Virtual reality gets real

10 examples of virtual reality in gaming, science and training simulations

Virtual reality was all the rage two decades ago, then fell off the radar screen. However, VR is making a bit of a comeback these days. The success of the Nintendo Wii has trigged renewed interest in VR systems for gaming. And companies are sprouting up that are working on VR projects in a number of other areas.

STORY: Virtual reality: More virtual than real

Oculus Rift

Oculus Rift

This 3D, motion-sensing, head-mounted display is targeted at video games. Oculus LLC raised $2.4 million through the Kickstarter crowd-funding site and expects to have a product available late this year or early next year.

VirtuSphere

VirtuSphere

VirtuSphere is a 10-foot hollow sphere placed on a special platform that allows it to rotate freely in any direction according to the user's steps. Wearing a wireless, head-mounted display, the user can walk and run inside the virtual environment.

Innovega iOptik

Innovega iOptik

Innovega's iOptik system consists of advanced contact lenses that deliver an immersive display into the wearer's line of sight. The hands-free system could be used on the battlefield, for example, to receive live feeds of information. The company hopes to receive FDA approval for its product this year.

Barco

Barco

Barco sells 3D simulators for flight training, driving, air traffic control and other applications. The company says that 30% of the world's military pilots have used the system.

Mechdyne

Mechdyne

Mechdyne's Cave is a room-size virtual reality system that allows multiple people to experience the same VR world at the same time. Cave combines high-resolution projection and 3D computer graphics to create the VR experience.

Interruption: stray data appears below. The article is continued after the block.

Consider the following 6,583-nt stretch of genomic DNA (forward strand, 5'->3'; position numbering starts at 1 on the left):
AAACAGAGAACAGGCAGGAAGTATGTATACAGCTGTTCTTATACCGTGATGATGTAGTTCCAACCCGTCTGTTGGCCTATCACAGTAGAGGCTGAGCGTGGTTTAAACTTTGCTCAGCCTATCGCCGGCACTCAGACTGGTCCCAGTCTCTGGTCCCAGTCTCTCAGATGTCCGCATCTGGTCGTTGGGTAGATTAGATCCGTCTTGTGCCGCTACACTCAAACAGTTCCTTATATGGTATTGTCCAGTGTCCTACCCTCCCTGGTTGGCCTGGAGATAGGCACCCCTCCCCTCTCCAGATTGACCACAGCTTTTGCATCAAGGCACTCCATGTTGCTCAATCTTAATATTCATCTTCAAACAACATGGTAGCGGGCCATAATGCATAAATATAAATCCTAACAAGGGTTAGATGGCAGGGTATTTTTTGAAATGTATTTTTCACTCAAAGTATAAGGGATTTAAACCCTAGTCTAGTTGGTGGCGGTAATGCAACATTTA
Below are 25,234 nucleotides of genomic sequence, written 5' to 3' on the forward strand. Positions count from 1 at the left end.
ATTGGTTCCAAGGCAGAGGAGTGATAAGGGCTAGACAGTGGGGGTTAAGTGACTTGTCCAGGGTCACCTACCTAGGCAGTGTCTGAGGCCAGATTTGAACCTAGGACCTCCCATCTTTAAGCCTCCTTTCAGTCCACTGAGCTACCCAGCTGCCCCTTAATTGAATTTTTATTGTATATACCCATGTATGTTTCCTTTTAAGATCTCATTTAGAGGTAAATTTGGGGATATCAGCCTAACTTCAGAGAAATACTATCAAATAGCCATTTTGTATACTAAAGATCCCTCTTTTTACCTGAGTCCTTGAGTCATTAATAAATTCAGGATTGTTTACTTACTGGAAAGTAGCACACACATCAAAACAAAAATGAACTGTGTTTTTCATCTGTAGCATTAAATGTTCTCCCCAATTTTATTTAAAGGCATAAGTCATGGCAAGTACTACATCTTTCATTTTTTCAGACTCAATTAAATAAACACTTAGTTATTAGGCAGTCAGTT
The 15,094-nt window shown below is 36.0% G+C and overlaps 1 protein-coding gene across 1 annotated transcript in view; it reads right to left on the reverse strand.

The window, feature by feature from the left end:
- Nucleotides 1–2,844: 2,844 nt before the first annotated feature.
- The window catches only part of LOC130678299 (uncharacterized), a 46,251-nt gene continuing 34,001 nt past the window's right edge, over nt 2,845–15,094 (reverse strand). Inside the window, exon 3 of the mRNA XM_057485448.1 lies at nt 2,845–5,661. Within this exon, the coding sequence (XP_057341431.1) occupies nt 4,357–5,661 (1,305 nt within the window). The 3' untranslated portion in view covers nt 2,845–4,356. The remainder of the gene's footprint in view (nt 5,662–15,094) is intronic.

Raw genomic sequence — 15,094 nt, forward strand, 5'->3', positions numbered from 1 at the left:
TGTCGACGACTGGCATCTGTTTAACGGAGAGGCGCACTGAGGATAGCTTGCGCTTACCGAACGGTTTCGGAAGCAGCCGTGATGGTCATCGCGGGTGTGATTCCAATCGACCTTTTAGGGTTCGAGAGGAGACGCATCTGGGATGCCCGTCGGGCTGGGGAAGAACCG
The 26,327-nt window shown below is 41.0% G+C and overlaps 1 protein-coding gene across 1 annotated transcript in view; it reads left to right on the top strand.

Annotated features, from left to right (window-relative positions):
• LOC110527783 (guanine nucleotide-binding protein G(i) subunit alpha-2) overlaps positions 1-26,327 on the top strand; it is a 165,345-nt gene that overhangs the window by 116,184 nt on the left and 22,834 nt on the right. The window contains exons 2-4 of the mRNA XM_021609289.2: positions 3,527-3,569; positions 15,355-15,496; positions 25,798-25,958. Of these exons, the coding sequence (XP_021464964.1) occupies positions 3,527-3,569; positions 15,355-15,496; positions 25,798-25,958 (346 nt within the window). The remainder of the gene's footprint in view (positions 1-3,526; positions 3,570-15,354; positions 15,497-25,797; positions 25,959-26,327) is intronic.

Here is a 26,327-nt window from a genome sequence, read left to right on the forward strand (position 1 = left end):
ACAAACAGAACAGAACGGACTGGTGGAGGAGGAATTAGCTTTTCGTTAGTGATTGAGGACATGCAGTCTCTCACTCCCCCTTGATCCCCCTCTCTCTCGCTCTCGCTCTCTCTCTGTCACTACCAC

Intelligent Decisions

Intelligent Decisions

Intelligent Decisions recently released the Dismounted Soldier Training System to 28 U.S. Army installations worldwide. The virtual reality system is designed to simulate battlefield conditions.

Digital ArtForms

Digital ArtForms

Digital ArtForms develops VR environments for design, medicine and military applications.

Razer Hydra

Razer Hydra

The Razer Hydra (previously Sixense TrueMotion) is a motion detection video game controller developed by Sixense Entertainment. It uses a weak magnetic field to detect the position and orientation of the controllers. The current release is wired, but a wireless version is in development.

Leap Motion

Leap Motion

Leap is developing a $70 motion-sensing alternative to the mouse. The Leap is an iPod-size USB peripheral that creates a 3D interactive space of 8 cubic feet which interacts with and controls software on a Mac or PC. It is slated to be available in February 2013.

Kinect for Windows

Kinect for Windows

Microsoft's Kinect for the Xbox uses infrared cameras to capture movement and gestures, but Microsoft is taking Kinect technology to a new level with Kinect for Windows, which would enable PC users to use gestures instead of a mouse.

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